In addition to medical concerns, bed rest can take a toll on other aspects of life as well. In cases where both parents are working, the loss of income once the mom-to-be goes on bed rest can result in a tremendous amount of pressure. Partners get loaded down with additional responsibilities, which can cause anxiety and stress, and children often don’t understand why mommy can’t hold them or play.
Neither Merriam nor Szymanski recommend bed rest to their patients, though they may prescribe reduced activity. For instance, “If a woman is a heavy exerciser and has a risk for preterm birth, we might ask that she cut back on the amount of exercise she does,” says Merriam.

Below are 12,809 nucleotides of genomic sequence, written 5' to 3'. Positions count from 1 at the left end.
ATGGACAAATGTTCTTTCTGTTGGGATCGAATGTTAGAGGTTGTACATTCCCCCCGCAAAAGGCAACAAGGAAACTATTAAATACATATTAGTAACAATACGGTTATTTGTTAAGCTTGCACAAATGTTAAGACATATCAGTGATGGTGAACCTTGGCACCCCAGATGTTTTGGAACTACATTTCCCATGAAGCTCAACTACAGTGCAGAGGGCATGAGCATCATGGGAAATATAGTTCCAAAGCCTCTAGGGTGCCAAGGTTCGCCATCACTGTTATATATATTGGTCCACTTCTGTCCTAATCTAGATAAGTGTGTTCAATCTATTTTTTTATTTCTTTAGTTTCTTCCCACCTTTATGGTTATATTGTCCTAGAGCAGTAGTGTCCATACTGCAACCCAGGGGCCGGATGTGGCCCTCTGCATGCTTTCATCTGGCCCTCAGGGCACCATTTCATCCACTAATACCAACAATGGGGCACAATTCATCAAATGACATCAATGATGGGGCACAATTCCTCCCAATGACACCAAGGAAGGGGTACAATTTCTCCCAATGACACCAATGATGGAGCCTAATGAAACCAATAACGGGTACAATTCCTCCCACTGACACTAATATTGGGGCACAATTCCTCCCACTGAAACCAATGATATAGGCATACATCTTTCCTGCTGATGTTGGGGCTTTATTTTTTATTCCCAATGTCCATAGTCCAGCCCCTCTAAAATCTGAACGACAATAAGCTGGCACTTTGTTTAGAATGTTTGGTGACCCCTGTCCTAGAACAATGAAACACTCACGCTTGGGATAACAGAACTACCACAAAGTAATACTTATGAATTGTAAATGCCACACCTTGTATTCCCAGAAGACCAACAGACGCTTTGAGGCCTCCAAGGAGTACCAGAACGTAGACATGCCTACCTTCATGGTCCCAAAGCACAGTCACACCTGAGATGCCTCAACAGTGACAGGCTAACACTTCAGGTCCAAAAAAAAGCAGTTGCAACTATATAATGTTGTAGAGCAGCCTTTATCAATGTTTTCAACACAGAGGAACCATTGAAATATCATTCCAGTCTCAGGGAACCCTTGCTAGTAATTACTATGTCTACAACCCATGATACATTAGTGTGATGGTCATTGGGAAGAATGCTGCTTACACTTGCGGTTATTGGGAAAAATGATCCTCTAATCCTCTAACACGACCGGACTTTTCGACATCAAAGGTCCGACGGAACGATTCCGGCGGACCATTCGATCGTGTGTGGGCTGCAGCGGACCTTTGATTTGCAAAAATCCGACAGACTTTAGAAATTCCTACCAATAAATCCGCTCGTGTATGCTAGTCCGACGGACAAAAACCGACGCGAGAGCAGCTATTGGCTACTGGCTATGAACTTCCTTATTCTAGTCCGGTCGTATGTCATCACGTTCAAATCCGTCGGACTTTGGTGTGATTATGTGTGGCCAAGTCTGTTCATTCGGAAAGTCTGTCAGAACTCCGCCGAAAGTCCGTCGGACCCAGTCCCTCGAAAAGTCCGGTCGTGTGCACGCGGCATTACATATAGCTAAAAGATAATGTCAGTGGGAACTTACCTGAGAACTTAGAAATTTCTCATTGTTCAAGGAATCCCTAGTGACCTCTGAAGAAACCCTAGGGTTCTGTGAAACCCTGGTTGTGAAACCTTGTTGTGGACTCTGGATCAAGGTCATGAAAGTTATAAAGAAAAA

If your doctor does prescribe bed rest, talk to her about it. Find out what kind of bed rest she’s recommending and why. You can also mention the lack of evidence to support bed rest. Share any concerns you may have and discuss possible alternatives. It could be that the perceived benefits of bed rest in your situation outweigh the possible risks. Ultimately, if you’re not satisfied with her responses, get a second opinion.
After 17 weeks on bed rest and an additional four weeks following her cerclage removal, Hanley gave birth to a healthy baby boy. Two years later, she and her husband have decided to add a second little one to their family. “That’s another long, hard thing to think about,” she confesses. “It took a while for me to actually go, ‘OK, I think I’m ready now.’” She hopes that, “by some miracle,” this time she won’t have to go on bed rest.